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English Auction and Second-Price Sealed-Bid Auction

Theoretical Prediction

In an English auction, an individual bidder will obtain a positive income from participating if and only if she can win the auction with a bid that is less than her valuation of the object. Therefore, a bidder drops out only when the bid "on the floor" exeeds her valuation. Therefore, the bidder with the highest valuation wins the auction and pays an amount slightly higher than the value of the second highest bidder.

In a second-price sealed-bid private-values auction the person with the highest bid will win at a price equal to the second-highest bid. It is a dominant strategy for a bidder to bid her true value. Therefore, the bidder with the highest valuation wins the object and pays an amount equal to the value of the second highest bidder.

This is why the English auction is sometimes referred to as an open second-price auction. However, this equivalence applies only for private values, or if there are just two bidders. With any common components to valuations and more than two bidders, players revise their estimates of the unknown common value where other bidders with different estimates quit an ascending bid auction and condition their behavior on this information.

Experimental Design

Kagel, Harstad and Levin (1987) conduct experiments to test whether the prices in second-price auctions are the same as the prices in English clock auctions (note: English clock auction is a variation of the English Auction. Please see English Auction for details.)

  1. In second-price auction experiments, the bidder who bids highest wins the item and pays the second-high-bid price. After all bids are collected, bids are posted on the blackboard in descending order. The highest bid is marked, and the experimenter calculates and posts profits of the high bidder.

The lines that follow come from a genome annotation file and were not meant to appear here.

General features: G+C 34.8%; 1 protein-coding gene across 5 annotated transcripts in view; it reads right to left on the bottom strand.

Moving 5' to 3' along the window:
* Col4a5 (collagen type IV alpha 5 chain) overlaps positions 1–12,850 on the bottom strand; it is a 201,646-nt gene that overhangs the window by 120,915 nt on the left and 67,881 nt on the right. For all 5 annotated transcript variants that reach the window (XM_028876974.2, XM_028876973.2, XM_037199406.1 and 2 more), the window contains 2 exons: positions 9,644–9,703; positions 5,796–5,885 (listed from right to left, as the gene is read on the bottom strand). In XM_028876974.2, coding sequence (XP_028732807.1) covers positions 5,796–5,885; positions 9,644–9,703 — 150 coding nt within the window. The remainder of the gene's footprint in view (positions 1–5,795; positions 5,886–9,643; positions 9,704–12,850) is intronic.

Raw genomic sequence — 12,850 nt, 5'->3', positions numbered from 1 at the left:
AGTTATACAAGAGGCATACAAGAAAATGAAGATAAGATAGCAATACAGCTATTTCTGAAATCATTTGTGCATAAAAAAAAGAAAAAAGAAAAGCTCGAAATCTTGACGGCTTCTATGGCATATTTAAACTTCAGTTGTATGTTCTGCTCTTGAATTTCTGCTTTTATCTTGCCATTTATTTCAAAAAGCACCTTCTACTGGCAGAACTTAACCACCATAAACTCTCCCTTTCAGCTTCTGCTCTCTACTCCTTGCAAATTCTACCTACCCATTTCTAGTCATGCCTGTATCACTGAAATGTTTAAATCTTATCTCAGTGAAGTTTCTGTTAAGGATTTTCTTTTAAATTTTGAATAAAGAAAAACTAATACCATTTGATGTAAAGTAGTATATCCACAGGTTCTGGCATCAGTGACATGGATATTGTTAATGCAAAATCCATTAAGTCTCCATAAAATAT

2. In English clock auction experiments, the price of the item increases by small increments at every fixed time interval. Bidders must signal whether to drop out. Once withdrawn, bidders cannot re-enter the market. The number of active bidders is stated during the whole experiment, with the last bidder receiving the item at the price on the clock when the next-to-last bidder dropped out of the bidding.

Experimental Results

 The experimental results show the failure of strategic equivalence in second-price and English auctions. The prices in second-price auctions are significantly higher than the prices in English auctions. These results are replicated in later experiments, with experienced and inexperienced bidders (Kagel and Levin 1993).

Possible Explanations for the Experimental Results

The result is attributed to differential information flows inherent in the structure of the two auctions.

In the second price auction, bidding in excess of bidder's own value is probably based on the illusion that it improves the likelihood of winning with no real cost since the winner is paying the second highest bid. The overbidding phenomenon is sustainable as far as bidders' average profits are positive. However, the structure of the English auction makes it clear to bidders that they don't want to bid above their own value. First, in English auctions, any time you win and bid above your own value you necessarily lose money. Second, the feature of "price increment" in English auctions gives bidders a chance to learn without losing money. By comparing the ongoing price with their private value, bidders are likely to see that they are going to lose money whenever the price exceeds their value.

Please see the section on revenue equivalence in auctions.


  • Cox, J., B. Roberson and V. Smith, 1982. "Theory and Behavior of Single Object Auctions," in V. Smith ed., Research in Experimental Economics Vol. 2, Greenwich: JAI press.

  • Kagel, J. H., R. M. Harstad, and D. Levin, 1987. “Information Impact and Allocation Rules in Auctions with Affiliated Private Values: A Laboratory Study.” Econometrica 55: 1275-1304.

  • Kagel, J. H., and D. Levin, 1993. "Independent Private Value Auctions: Bidder Behavior in First, Second and Third Price Auctions with Varying Numbers of Bidders." Economic Journal, 103: 868-879.


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